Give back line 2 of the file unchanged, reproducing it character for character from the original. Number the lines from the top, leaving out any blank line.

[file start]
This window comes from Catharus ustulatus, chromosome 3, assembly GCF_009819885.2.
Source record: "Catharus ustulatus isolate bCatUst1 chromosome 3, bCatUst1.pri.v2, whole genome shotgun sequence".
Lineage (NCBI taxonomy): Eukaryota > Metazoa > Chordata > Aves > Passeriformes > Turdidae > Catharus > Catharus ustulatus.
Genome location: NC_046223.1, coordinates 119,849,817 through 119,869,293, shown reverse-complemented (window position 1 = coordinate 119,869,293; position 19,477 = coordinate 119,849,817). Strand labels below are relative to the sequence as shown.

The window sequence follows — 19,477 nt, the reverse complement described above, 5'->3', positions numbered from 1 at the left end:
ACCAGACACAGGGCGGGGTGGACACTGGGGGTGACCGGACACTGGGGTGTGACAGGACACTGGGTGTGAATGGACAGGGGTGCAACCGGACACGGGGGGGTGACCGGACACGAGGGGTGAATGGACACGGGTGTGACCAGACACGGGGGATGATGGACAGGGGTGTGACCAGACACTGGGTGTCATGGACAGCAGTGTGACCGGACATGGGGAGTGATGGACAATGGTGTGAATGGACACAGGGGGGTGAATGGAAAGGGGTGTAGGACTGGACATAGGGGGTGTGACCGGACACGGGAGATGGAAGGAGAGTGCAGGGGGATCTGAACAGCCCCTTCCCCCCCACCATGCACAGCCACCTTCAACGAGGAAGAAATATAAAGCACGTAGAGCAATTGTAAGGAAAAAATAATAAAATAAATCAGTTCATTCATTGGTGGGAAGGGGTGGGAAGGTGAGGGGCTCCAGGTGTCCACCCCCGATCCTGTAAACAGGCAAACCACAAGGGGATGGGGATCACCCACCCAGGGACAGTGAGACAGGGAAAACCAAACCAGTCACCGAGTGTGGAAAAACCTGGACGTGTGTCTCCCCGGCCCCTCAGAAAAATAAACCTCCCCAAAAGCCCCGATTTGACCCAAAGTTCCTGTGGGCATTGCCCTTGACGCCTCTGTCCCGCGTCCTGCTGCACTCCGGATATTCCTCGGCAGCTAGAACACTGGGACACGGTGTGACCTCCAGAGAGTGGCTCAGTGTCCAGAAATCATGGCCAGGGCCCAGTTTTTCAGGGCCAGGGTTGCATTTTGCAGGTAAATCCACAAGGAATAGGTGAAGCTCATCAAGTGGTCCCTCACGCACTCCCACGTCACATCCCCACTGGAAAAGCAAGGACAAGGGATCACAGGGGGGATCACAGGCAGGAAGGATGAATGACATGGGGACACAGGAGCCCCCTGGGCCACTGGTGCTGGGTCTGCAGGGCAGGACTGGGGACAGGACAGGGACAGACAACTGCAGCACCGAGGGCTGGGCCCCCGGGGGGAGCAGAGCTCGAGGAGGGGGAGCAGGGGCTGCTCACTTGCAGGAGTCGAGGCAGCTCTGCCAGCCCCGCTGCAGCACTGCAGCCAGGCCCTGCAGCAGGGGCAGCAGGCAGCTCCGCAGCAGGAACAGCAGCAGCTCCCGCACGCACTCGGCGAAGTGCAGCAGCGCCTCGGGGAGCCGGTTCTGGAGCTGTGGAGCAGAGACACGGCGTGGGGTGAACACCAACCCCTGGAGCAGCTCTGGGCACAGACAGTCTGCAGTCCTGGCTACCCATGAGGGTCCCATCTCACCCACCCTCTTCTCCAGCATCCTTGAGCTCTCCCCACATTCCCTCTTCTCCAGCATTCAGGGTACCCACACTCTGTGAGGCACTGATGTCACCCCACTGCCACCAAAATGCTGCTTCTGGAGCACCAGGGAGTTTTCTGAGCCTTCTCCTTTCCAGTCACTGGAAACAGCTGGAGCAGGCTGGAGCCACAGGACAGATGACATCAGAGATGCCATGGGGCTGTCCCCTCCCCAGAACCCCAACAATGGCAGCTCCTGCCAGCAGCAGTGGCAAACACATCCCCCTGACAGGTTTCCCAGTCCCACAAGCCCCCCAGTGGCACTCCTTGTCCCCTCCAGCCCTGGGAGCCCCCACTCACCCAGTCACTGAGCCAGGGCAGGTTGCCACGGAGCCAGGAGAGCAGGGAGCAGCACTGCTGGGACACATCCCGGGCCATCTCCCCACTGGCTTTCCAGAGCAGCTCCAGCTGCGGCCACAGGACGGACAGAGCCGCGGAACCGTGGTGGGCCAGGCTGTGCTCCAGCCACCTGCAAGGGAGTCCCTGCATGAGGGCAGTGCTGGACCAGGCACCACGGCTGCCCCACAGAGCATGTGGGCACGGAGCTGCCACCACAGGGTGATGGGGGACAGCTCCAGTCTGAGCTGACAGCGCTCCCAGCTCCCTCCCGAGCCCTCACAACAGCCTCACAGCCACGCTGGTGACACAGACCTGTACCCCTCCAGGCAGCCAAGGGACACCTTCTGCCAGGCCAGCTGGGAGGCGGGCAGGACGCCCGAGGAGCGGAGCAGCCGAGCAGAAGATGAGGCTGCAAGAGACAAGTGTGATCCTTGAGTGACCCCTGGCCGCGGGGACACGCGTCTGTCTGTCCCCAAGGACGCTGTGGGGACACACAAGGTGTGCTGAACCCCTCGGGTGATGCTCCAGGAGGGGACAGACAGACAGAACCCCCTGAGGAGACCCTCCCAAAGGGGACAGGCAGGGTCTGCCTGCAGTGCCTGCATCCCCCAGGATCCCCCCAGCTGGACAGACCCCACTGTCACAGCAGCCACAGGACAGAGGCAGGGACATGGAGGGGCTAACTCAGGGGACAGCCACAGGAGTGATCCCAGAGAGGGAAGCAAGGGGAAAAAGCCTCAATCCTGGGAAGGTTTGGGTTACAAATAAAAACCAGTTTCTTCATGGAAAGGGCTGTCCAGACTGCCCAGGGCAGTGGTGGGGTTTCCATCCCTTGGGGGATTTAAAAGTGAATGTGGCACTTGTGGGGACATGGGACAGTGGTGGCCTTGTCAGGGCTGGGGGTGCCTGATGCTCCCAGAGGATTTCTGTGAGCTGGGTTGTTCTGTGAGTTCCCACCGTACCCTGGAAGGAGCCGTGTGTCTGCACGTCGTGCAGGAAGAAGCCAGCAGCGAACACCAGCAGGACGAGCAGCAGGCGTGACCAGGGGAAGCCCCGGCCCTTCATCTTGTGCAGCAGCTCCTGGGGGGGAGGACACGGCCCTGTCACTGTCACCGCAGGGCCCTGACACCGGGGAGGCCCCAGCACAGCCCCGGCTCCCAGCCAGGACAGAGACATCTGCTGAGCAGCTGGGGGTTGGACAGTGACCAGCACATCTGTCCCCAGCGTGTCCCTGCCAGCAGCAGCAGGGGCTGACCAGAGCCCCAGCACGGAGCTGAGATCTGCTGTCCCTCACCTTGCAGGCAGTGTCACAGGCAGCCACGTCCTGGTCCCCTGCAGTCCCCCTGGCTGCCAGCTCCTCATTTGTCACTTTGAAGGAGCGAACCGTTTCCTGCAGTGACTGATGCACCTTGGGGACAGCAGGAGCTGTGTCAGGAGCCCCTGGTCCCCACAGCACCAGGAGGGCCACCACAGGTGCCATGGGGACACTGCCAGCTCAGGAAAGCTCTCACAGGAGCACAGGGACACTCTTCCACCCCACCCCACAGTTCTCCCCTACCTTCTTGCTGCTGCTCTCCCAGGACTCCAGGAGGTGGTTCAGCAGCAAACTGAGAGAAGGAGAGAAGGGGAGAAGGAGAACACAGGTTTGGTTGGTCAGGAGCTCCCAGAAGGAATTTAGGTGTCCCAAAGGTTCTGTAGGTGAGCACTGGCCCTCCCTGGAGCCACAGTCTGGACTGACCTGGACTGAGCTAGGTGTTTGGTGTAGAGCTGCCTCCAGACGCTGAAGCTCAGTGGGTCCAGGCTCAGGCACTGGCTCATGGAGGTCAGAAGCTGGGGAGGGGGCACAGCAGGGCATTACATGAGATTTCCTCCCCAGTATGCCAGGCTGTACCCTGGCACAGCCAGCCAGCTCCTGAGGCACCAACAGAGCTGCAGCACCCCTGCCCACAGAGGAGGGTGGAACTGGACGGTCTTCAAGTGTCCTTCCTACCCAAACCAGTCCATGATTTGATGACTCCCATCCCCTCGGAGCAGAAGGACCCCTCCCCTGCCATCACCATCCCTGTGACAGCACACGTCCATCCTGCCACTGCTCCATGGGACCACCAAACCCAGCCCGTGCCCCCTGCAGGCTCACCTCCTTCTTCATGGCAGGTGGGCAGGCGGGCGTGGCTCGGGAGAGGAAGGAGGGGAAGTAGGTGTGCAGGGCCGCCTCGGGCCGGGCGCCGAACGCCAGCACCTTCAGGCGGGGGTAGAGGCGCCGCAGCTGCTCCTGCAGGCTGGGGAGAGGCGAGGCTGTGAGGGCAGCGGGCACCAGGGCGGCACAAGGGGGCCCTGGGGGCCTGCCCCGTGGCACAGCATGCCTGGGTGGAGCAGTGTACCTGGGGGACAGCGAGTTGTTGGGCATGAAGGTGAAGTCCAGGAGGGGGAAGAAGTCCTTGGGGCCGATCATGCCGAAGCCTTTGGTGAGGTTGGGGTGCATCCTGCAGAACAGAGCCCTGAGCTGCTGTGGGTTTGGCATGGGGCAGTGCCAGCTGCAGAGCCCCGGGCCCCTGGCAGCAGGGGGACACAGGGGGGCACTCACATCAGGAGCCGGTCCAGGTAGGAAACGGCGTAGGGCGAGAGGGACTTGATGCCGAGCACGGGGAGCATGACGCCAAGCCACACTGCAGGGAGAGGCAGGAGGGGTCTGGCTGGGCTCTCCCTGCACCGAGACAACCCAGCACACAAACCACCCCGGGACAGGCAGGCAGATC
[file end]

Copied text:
Source record: "Catharus ustulatus isolate bCatUst1 chromosome 3, bCatUst1.pri.v2, whole genome shotgun sequence".